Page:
1
$\begingroup$

How to prove that this continued fraction $1+\cfrac{1/1}{1+\cfrac{1/3}{1+\cfrac{1/5}{1+\cfrac{1/7}{1+\ddots}}}}$ evaluates to $\displaystyle\frac{2}{\displaystyle 1+\frac{I_1(\frac14)}{I_0(\frac14)}}$?

The recurrence relation of these Besselfunctions is a different one than the recurrence associated with this Continued Fraction.

$\endgroup$
1

1 Answer 1

4
$\begingroup$

The continued fraction $\cfrac{1}{1+\cfrac{1/1}{1+\cfrac{1/3}{1+\cfrac{1/5}{1+\cfrac{1/7}{1+\ddots}}}}}$ can be evaluated as follows:

Consider $w_n=\cfrac{1}{1+\cfrac{w_{n+1}}{(2n+1)}}$ Assume $w_n=\cfrac{I_{n+1}}{I_n}$

This results in the recurrence relation ${(1+2n)I_n}={(1+2n)I_{n+1}}+{I_{n+2}}$

Euler's Differential method can be used to find an integral which satisfies this recurrence. Applying Euler's method with $a=1, \alpha=2, b=1, \beta=2, c=1, \gamma=0$ results in a ODE. See Sergey Khruschev's Orthogonal Polynomials and Continued Fractions: From Euler's Point of View for technical details of Euler's Differential Method. The choice R(x)=x satisfies and results in: $$w_0=\cfrac{I_1}{I_0}=\cfrac{1}{1+\cfrac{1/1}{1+\cfrac{1/3}{1+\cfrac{1/5}{1+\ddots}}}}=\cfrac{\int_{0}^{1} e^{x/2}\cfrac{x^{1/2}}{(x-1)^{1/2}}dx}{\int_{0}^{1} e^{x/2}\cfrac{1}{x^{1/2}(x-1)^{1/2}}dx}$$

Using the substitution $x=\cfrac{1+cos(\phi)}{2}$ it follows easily that this quotient of integrals equals $\frac{\displaystyle I_0(\frac14)+I_1(\frac14)}{\displaystyle2I_0(\frac14)}$

Taken reciprocals proves that $1+\cfrac{1/1}{1+\cfrac{1/3}{1+\cfrac{1/5}{1+\cfrac{1/7}{1+\ddots}}}} = \frac{\displaystyle 2}{\displaystyle 1+\frac{\displaystyle I_1(\frac14)}{I_0(\frac14)}}$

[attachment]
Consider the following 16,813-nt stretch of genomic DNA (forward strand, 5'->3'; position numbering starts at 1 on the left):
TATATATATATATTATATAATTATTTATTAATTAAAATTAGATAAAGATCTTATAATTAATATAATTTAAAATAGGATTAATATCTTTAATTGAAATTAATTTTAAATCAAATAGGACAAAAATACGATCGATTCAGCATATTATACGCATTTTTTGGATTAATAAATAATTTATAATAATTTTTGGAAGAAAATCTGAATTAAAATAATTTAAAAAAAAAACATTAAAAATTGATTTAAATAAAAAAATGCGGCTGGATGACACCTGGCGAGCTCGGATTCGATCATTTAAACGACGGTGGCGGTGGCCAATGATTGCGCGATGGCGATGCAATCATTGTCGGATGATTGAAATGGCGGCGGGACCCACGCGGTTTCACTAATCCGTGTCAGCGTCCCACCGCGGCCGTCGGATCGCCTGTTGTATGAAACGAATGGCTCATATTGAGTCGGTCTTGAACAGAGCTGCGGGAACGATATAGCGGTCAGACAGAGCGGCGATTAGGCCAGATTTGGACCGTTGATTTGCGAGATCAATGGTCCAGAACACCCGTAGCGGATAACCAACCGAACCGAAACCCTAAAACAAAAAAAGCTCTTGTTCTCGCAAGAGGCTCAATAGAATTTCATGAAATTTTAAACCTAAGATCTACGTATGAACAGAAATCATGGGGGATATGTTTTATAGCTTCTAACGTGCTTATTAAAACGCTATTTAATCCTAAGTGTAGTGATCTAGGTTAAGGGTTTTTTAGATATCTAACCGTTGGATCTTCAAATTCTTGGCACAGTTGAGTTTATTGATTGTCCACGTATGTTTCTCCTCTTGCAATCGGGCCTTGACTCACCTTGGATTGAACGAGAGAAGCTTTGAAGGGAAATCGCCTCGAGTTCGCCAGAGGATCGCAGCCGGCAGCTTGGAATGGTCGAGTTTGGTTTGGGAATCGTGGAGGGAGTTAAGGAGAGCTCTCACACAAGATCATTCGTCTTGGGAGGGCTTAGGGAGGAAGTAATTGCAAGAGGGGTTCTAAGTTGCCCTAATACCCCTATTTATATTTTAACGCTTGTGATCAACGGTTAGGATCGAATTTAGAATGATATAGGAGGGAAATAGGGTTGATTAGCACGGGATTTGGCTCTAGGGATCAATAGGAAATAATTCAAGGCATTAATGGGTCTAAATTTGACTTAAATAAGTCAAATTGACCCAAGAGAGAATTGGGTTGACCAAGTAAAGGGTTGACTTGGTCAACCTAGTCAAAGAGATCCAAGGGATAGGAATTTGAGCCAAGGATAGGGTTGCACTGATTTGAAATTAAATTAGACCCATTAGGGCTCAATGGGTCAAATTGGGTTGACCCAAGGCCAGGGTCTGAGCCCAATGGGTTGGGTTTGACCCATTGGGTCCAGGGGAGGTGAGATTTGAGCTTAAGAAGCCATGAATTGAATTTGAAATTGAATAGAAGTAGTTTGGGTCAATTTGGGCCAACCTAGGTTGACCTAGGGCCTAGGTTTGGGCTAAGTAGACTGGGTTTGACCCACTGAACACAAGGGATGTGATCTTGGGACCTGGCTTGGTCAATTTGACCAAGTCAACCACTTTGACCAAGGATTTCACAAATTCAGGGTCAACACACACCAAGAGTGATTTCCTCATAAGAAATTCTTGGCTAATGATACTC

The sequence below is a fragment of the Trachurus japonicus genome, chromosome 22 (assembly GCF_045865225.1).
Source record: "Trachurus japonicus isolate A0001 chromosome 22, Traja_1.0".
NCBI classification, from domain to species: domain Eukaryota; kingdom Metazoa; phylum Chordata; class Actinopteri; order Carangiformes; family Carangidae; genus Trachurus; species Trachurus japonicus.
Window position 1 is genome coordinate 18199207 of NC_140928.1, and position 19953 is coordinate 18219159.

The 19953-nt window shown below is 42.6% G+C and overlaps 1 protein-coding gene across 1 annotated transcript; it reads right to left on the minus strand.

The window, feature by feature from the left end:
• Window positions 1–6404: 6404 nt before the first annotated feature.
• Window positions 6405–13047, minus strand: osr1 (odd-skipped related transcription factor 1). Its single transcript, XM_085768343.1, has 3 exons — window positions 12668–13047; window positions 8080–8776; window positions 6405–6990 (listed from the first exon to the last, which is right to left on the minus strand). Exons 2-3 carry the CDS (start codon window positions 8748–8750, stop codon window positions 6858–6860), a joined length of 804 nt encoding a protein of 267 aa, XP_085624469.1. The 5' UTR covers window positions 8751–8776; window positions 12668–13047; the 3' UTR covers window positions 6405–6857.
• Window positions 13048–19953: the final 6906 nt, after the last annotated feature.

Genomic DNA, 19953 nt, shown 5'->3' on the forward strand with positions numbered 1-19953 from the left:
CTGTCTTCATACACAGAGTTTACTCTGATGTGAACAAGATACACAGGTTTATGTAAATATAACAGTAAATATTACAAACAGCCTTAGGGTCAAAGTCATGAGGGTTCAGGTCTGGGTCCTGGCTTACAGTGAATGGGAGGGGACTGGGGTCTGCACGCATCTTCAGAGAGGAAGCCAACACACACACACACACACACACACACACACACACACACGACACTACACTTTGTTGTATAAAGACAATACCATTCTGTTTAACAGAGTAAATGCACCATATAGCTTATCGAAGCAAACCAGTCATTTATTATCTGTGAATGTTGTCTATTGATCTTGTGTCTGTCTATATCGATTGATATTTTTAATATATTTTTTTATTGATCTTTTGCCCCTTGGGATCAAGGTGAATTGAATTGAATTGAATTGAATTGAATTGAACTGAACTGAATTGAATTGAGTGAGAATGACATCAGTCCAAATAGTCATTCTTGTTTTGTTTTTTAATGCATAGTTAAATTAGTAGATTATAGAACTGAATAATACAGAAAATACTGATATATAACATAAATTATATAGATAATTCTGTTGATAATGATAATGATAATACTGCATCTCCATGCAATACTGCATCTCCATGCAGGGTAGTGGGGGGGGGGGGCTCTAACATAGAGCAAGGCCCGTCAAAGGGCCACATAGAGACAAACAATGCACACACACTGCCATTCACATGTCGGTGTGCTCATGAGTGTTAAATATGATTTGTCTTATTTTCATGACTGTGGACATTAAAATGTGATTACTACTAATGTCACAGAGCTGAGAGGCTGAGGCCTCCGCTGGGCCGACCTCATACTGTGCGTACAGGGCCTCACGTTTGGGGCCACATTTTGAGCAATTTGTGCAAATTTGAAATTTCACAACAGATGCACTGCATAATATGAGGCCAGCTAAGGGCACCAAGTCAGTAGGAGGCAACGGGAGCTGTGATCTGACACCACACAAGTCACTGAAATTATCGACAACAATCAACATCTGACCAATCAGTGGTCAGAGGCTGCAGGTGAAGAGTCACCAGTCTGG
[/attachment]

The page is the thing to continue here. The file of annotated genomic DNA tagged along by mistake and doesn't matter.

$\endgroup$
4
  • $\begingroup$ What is $\,I_n\,$ in the recurrence? What is the initial conditions of the recurrence? I can guess, but you should be explicit. What is Euler's Differential method? What is a DV? How does the substitution in integrals result in Bessel functions? Please be more explicit and supply the missing details. $\endgroup$
    – Somos
    Oct 11, 2021 at 21:18
  • $\begingroup$ Euler's Differential Method is a way to convert a Continued Fraction into a recurrence relation and to a Differential Equation (I used DV because in Dutch expression is "Differential Vergelijking") Euler's approach results in a quotient of two integrals as the outcome of the Continued Fraction. Solving this DE results in a quotient of two integrals. See for a very clear explanation the articles of Sergey Khrushchev "Orthogonal-polynomials-and-continued-fractions" Using the substitution, these integrals can easily be converted to a quotient of Modified Bessel functions. $\endgroup$ Oct 12, 2021 at 22:32
  • $\begingroup$ Sorry, but you still have not answered all of my questions. What is $\,I_n\,$ in the recurrence? Why can't you add the definition of $\,I_n\,$ to your answer? What is $\,R(x)\,$ supposed to be? Do you have a link to somewhere where these are defined? How does the substitution lead to Bessel functions? Please give the answers to these questions in your answer. $\endgroup$
    – Somos
    Oct 12, 2021 at 23:02
  • $\begingroup$ Continued Fractions can be converted in a standard way to a recurrence relation. Euler's Differental Method is a method to find integrals which satisfies the recurrence. In this way the Continued Fraction is evaluated as a quotient of two integrals. When a simple substitution is applied, these integrals appear to be modified Bessel functions. As often in mathematics, the margins do not allow to write down the entire calculation. In evaluating these integrals WolframMathematics can be of use. (and will show the same resulting quotient of Besselfunctions) $\endgroup$ Oct 13, 2021 at 8:47

You must log in to answer this question.

Not the answer you're looking for? Browse other questions tagged .